Food halls’ impact on Denver dining is undeniable

The Source is one of six food hall/market concepts in the metro area. Another two under construction. At the end of 2017, there were 130 nationally. Courtesy David Hiser Photography

Garrick Brown
Vice president, Retail Intelligence, Cushman & Wakefield

In Denver, it seems, the food hall is king. The metro area is currently home to six food hall concepts: Avanti F&B, Denver Central Market, The Source, Zeppelin Station Market Hall and Union Station in the city of Denver, and Stanley Marketplace in the suburb of Aurora. Another two – Broadway Market and Milk Market at Dairy Block – are under construction within city limits.

The operators and developers behind these projects are responding to burgeoning demand from millennial consumers in the marketplace – many of them lured by the city’s cool factor and excellent quality of life – who crave an authentic, communal dining experience. And, they’re on the front lines of one of the hottest retail and culinary trends to sweep the nation in recent memory.

As recently as a decade ago, food related retail concepts were more about convenience than quality. But over the past few years, food-related retail has generated more aggressive expansion than any other retail category. Fast-casual concepts like fast-fire pizza purveyors and better burger chains now present serious competition to traditional restaurants. While chef-driven concepts have exploded in growth. Fueled by the rise of a foodie movement led by celebrity chefs and ushered in by millennials, food-centric social media platforms and culinary focused cable channels, food halls began enjoying unprecedented cache among consumers. They’re now the hottest ticket in (any) town.

Our research team first began tracking food halls in 2015, when there were just 70 such projects across the U.S. By the end of 2016, that number had grown to 100, and it increased again to 130 at the end of last year. We’re aware of 45 additional food halls under construction, with another 15 in the planning phase, and we anticipate an additional 30 mall-based projects will break ground (mostly in Class A malls) during the next two years. By 2020, we predict the number of food halls in the United States will have tripled in size during the span of just five years.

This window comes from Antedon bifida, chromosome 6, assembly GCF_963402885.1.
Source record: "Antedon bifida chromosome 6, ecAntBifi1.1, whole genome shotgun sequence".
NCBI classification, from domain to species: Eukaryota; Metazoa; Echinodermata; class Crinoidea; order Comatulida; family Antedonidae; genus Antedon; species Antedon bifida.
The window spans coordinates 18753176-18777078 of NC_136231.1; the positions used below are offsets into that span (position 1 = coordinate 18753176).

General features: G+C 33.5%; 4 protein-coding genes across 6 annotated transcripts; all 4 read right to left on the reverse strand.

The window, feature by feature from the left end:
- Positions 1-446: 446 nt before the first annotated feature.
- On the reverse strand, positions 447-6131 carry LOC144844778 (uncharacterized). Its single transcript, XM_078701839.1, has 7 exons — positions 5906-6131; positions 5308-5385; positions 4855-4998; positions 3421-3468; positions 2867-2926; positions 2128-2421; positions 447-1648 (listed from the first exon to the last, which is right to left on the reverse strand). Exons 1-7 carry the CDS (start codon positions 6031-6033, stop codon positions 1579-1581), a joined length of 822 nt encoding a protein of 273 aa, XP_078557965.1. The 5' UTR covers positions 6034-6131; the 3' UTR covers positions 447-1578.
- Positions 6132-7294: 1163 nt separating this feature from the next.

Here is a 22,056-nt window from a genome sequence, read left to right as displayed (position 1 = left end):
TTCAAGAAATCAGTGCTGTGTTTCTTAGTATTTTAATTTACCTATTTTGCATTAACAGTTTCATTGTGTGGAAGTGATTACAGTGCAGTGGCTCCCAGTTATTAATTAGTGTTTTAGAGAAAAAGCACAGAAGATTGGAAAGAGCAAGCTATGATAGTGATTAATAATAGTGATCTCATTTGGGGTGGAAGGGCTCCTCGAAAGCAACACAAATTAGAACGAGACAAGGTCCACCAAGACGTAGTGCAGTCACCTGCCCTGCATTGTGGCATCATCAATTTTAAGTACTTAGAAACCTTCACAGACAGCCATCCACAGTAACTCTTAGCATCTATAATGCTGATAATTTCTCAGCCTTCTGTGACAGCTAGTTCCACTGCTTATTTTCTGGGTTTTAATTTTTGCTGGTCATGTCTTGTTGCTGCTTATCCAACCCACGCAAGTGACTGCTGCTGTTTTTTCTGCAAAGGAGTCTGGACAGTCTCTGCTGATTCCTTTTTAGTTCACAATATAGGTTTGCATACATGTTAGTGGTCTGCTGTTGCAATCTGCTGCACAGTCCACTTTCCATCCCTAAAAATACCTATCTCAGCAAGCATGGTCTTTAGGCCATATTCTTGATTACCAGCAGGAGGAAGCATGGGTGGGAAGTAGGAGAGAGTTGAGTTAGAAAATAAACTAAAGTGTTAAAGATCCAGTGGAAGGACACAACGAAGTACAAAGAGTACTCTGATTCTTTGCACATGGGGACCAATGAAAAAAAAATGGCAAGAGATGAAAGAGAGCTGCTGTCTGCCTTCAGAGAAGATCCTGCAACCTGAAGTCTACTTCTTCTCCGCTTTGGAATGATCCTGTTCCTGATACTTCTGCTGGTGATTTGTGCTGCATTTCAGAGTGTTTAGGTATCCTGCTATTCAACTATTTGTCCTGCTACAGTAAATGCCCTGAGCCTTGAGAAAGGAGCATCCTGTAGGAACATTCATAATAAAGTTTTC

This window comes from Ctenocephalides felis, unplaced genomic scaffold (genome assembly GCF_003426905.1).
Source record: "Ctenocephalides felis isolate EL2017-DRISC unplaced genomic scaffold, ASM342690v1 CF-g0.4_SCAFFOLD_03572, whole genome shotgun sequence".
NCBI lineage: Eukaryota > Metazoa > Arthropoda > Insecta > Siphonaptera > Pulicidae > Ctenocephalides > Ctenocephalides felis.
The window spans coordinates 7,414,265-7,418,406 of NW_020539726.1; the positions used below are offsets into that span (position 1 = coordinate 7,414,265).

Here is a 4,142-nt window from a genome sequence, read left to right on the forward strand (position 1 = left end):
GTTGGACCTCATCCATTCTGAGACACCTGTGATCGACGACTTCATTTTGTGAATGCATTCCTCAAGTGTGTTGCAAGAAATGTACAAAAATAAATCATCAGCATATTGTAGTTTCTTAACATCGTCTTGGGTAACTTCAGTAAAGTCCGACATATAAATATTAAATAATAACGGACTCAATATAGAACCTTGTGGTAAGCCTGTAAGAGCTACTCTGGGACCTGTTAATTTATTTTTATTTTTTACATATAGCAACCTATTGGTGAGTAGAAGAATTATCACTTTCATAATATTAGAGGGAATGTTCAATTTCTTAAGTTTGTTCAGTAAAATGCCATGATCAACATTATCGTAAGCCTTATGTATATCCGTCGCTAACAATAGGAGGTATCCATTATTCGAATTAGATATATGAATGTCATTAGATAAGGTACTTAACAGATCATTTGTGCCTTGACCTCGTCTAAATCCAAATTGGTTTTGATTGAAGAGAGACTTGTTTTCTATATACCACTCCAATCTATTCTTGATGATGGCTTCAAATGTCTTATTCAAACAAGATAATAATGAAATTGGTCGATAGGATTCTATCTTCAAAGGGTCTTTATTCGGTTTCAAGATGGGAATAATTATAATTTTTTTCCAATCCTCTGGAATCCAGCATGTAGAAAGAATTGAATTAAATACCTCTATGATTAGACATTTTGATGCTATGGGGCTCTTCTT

As retail continues to evolve, food halls present an intriguing opportunity for investors, landlords and developers alike. In a marketplace obsessed with convenience, value and experience, they offer all three – and, for that reason, they are largely e-commerce-proof. While their critics urge caution, citing the failure rate for standalone restaurants and the typical challenges of a beleaguered restaurant industry (think competition, labor costs and rents), we believe those reasons are exactly why the concept is flourishing. Food halls provide a cheaper overall operating model, require significantly less startup capital, and perform well both in urban and suburban locales as the ultimate amenity for mixed-use, office and multifamily projects. And, they don’t have to be gigantic, cavernous projects to succeed: Two years ago, we began noticing more “mini” food halls (those with footprints less than 10,000 square feet) cropping up in mixed-use developments coast to coast. In Denver, the 8,600-sf Avanti F&B, which opened in 2015, led this trend with great success.

Make no mistake – this isn’t the food court of yesteryear. The modern food hall is about celebrating food and sharing an experience, not providing an amenity to shoppers pausing for a quick bite. The most successful projects utilize interactive common area space as a focal point for community involvement – whether for farmer’s markets, tasting events or entertainment – and offer a variety of high-quality, fresh and affordable cuisine. Quality and authenticity are the watchwords here, and that’s why large fast-food concepts simply don’t work in this setting. It’s also why it is critical for developers to understand the importance of choosing a manager or operator who’s intimately connected with the local food scene.

As we look toward the future, there’s plenty of runway for expansion, particularly in as-yet-untapped suburban markets. Projects with staying power will embrace quality, authenticity and community. To borrow a baseball analogy, we’re in the early innings (especially here in Colorado) – and we can’t wait to see what new concepts the future holds.

Featured in CREJ’s May 2018 Retail Properties Quarterly.

Edited by the Colorado Real Estate Journal staff.